You don’t have to be an ornithologist or even recreational bird watcher to enjoy finding, watching or photographing birds. You probably see a variety of birds in your own backyard, magpies, pee wees, wrens, doves, honey birds – the list can be long, but you will see something different on Lord Howe Island. Lord Howe Island is almost like being in your own backyard for East Coast residents, the flight is under 2 hours from Sydney or Brisbane.
The island’s birdlife is varied and interesting from the endemic Lord Howe Island Woodhen, land birds like the Lord Howe White-eye to pelagic birds which come to the island to breed every year. In total, Lord Howe Island has around 130 species of birds, both permanent and migratory. In general, the breeding season for most of the migratory birds is sometime between September – May each year. They can be seen in different areas of the island and small offshore islands, some of the island’s walks will take you past the breeding birds who don’t seem to have a great fear of people. If you decide to do the Mt Gower Trek you may experience the guide calling to the providence petrels, which will land to check out what’s happening, sometimes allowing the guide to pick them up, before taking back to the sky.
Sunset during breeding season can give you the spectacular experience of seeing hundreds of Flesh-footed Shearwaters (Muttonbirds) returning to their nests after feeding at sea all day. You can also look for some of the more than 100 thousand breeding pairs of Sooty Terns at the northern end of the island around Mt Eliza. The largest seabird on Lord Howe is the Masked Booby with colonies staying year round, there is even a viewing platform overlooking a colony at Muttonbird point. Smaller in size, the White Tern breeds on the branches of the trees along Ned’s Beach and Lagoon Beach roads. You can sometimes catch the parents feeding their chicks, make sure you have your camera ready!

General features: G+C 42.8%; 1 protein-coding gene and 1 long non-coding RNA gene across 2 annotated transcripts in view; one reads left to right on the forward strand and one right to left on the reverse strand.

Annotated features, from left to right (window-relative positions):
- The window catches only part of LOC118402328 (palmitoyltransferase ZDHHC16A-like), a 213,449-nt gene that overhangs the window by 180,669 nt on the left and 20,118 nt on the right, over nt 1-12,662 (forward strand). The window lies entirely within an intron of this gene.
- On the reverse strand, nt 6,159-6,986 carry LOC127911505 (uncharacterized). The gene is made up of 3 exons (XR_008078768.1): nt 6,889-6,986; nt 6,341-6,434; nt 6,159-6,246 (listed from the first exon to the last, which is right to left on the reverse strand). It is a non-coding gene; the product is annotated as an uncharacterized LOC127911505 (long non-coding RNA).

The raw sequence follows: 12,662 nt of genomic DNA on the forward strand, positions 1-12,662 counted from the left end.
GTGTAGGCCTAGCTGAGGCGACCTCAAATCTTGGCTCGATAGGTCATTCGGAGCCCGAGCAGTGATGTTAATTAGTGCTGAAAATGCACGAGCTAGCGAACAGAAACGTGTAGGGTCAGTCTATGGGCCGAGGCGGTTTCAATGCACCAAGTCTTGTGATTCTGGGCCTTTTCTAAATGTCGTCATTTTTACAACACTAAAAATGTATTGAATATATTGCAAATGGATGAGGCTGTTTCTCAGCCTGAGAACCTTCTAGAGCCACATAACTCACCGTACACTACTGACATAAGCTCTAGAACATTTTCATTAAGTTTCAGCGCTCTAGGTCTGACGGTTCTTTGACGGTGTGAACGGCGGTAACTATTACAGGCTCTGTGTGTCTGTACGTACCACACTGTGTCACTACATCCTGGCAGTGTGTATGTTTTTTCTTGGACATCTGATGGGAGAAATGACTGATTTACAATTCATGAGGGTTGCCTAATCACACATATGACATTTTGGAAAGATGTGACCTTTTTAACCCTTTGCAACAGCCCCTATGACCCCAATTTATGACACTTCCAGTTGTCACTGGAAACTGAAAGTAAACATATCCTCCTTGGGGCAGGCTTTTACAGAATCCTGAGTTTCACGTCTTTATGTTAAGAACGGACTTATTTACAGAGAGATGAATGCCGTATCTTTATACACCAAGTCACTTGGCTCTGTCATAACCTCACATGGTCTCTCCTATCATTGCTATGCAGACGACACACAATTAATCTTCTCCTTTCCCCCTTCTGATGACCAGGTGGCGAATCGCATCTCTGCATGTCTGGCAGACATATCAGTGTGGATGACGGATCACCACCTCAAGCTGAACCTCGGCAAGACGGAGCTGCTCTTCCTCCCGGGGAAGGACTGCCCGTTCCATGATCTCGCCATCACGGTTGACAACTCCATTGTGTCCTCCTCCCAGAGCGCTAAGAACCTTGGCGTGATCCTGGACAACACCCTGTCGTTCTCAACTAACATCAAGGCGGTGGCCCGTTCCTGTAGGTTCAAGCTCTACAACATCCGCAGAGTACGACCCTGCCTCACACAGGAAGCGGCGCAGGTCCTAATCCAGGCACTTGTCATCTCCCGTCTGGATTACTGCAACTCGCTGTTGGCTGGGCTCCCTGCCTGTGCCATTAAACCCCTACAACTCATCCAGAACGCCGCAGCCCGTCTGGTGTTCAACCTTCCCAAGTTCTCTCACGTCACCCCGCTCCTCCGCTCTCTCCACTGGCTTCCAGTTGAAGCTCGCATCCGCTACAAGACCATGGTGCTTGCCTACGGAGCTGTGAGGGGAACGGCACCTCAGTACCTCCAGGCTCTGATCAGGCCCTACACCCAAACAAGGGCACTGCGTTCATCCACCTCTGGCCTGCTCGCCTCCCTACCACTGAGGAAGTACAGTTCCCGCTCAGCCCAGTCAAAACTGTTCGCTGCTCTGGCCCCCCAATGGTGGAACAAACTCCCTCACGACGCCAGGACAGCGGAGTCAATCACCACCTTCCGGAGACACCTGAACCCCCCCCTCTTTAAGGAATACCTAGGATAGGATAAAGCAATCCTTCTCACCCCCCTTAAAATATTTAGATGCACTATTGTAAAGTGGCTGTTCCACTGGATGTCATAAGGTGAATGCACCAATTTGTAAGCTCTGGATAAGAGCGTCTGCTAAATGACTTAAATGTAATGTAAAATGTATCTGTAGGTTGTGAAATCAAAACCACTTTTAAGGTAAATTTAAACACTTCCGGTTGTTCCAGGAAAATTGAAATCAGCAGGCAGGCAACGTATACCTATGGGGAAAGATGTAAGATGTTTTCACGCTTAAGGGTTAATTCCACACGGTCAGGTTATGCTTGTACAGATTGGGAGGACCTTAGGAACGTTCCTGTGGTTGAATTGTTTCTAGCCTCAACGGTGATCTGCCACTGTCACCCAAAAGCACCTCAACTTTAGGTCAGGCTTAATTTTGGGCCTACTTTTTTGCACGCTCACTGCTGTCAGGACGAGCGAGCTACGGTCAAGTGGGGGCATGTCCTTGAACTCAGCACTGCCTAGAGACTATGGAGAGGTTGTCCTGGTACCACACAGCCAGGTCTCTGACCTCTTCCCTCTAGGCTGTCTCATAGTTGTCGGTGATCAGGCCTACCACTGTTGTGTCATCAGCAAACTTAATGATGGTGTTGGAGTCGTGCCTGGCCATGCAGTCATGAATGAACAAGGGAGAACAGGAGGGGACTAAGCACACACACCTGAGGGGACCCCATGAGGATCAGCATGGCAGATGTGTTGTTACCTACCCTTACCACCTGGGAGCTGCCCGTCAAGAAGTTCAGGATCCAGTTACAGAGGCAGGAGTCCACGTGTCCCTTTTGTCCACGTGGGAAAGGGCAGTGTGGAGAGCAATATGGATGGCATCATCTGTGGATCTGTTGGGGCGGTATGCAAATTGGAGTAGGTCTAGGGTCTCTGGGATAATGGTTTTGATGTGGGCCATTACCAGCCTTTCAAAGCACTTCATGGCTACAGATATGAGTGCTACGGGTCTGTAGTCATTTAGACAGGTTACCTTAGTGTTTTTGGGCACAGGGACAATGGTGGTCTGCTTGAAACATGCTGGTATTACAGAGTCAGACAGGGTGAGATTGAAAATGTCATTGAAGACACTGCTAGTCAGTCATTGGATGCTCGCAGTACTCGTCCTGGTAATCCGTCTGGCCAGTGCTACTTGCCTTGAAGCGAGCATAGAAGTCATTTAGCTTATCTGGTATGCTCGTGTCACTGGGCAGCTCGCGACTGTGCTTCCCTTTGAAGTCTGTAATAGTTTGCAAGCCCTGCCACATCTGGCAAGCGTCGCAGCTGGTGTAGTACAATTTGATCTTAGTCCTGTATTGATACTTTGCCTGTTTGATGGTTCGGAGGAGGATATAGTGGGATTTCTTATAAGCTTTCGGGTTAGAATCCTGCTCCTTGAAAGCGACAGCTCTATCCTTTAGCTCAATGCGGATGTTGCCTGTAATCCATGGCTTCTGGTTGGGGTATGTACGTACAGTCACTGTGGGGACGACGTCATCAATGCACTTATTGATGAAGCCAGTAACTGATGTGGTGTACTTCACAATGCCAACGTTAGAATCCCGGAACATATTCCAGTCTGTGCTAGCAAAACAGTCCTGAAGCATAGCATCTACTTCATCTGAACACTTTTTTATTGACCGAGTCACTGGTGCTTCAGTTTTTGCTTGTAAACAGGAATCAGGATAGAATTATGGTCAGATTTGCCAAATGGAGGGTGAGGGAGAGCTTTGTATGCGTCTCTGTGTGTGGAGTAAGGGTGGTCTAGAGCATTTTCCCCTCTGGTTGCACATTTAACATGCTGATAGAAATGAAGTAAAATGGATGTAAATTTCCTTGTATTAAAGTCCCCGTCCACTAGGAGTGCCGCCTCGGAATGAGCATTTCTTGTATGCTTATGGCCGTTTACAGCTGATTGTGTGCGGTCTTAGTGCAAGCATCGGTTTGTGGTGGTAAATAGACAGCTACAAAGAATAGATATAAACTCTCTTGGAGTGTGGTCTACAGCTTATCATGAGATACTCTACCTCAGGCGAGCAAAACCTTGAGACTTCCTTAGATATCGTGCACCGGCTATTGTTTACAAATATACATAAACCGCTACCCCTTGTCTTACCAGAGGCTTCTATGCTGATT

The good news is you don’t have to do your bird watching on your own. Local naturalist, photographer and researcher Ian Hutton has a bird watching week twice a year in March and November. He knows where to find the birds and has a wealth of knowledge about them as well. Joining his bird week tour means all of the hard work is done for you, his guided walks and boat trips will take you to all the best bird watching spots, stopping to discuss the birds as you see them. In addition, you will also learn about the island’s flora, marine life, geology and fossils during both your walks, boat trips and evening slide shows/talks.
The bird week includes dinner each evening, some free time and an optional Mt Gower Trek and /or Ball’s Pyramid boat tour. Your week will be shared with other like-minded travellers, usually around 14 people but rarely more than 20. Enjoy referencing your free field guide to Lord Howe Island birds as well as your handout of maps, notes & information as you participate in the daily activities. All that is left for you to do is to pack your walking shoes, camera and binoculars and get on the plane.